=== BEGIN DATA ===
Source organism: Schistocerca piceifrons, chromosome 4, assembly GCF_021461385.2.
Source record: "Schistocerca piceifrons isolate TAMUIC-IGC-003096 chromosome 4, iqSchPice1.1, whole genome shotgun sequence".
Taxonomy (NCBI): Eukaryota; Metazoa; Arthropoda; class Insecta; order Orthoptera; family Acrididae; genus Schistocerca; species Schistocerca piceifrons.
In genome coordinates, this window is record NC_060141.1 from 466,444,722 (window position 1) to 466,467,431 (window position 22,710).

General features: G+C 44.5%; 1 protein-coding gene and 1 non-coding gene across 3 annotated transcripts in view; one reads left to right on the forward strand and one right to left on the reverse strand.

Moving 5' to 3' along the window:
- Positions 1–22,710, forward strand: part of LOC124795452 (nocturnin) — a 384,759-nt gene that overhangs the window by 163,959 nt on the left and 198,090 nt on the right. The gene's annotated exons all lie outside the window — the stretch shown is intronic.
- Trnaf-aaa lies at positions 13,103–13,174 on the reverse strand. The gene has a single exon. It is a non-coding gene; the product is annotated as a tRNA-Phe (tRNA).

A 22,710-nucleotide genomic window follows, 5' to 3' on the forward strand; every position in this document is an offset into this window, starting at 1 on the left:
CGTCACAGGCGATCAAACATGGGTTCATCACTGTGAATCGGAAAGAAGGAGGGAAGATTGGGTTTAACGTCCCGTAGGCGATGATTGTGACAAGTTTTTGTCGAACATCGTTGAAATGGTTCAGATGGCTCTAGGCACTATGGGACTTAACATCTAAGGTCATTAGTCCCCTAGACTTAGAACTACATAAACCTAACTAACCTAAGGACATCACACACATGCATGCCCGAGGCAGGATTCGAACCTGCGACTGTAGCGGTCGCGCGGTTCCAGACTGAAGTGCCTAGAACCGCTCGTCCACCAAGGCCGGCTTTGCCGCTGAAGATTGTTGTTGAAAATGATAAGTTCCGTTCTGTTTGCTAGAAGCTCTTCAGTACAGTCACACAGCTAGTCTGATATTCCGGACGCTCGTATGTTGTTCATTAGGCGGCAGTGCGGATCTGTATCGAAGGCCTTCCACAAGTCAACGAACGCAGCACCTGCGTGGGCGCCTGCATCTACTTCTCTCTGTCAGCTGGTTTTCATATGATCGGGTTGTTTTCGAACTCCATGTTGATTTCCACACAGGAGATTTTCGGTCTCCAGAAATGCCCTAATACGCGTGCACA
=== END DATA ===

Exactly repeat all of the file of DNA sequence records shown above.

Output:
Source organism: Schistocerca piceifrons, chromosome 4, assembly GCF_021461385.2.
Source record: "Schistocerca piceifrons isolate TAMUIC-IGC-003096 chromosome 4, iqSchPice1.1, whole genome shotgun sequence".
Taxonomy (NCBI): Eukaryota; Metazoa; Arthropoda; class Insecta; order Orthoptera; family Acrididae; genus Schistocerca; species Schistocerca piceifrons.
In genome coordinates, this window is record NC_060141.1 from 466,444,722 (window position 1) to 466,467,431 (window position 22,710).

General features: G+C 44.5%; 1 protein-coding gene and 1 non-coding gene across 3 annotated transcripts in view; one reads left to right on the forward strand and one right to left on the reverse strand.

Moving 5' to 3' along the window:
- Positions 1–22,710, forward strand: part of LOC124795452 (nocturnin) — a 384,759-nt gene that overhangs the window by 163,959 nt on the left and 198,090 nt on the right. The gene's annotated exons all lie outside the window — the stretch shown is intronic.
- Trnaf-aaa lies at positions 13,103–13,174 on the reverse strand. The gene has a single exon. It is a non-coding gene; the product is annotated as a tRNA-Phe (tRNA).

A 22,710-nucleotide genomic window follows, 5' to 3' on the forward strand; every position in this document is an offset into this window, starting at 1 on the left:
CGTCACAGGCGATCAAACATGGGTTCATCACTGTGAATCGGAAAGAAGGAGGGAAGATTGGGTTTAACGTCCCGTAGGCGATGATTGTGACAAGTTTTTGTCGAACATCGTTGAAATGGTTCAGATGGCTCTAGGCACTATGGGACTTAACATCTAAGGTCATTAGTCCCCTAGACTTAGAACTACATAAACCTAACTAACCTAAGGACATCACACACATGCATGCCCGAGGCAGGATTCGAACCTGCGACTGTAGCGGTCGCGCGGTTCCAGACTGAAGTGCCTAGAACCGCTCGTCCACCAAGGCCGGCTTTGCCGCTGAAGATTGTTGTTGAAAATGATAAGTTCCGTTCTGTTTGCTAGAAGCTCTTCAGTACAGTCACACAGCTAGTCTGATATTCCGGACGCTCGTATGTTGTTCATTAGGCGGCAGTGCGGATCTGTATCGAAGGCCTTCCACAAGTCAACGAACGCAGCACCTGCGTGGGCGCCTGCATCTACTTCTCTCTGTCAGCTGGTTTTCATATGATCGGGTTGTTTTCGAACTCCATGTTGATTTCCACACAGGAGATTTTCGGTCTCCAGAAATGCCCTAATACGCGTGCACA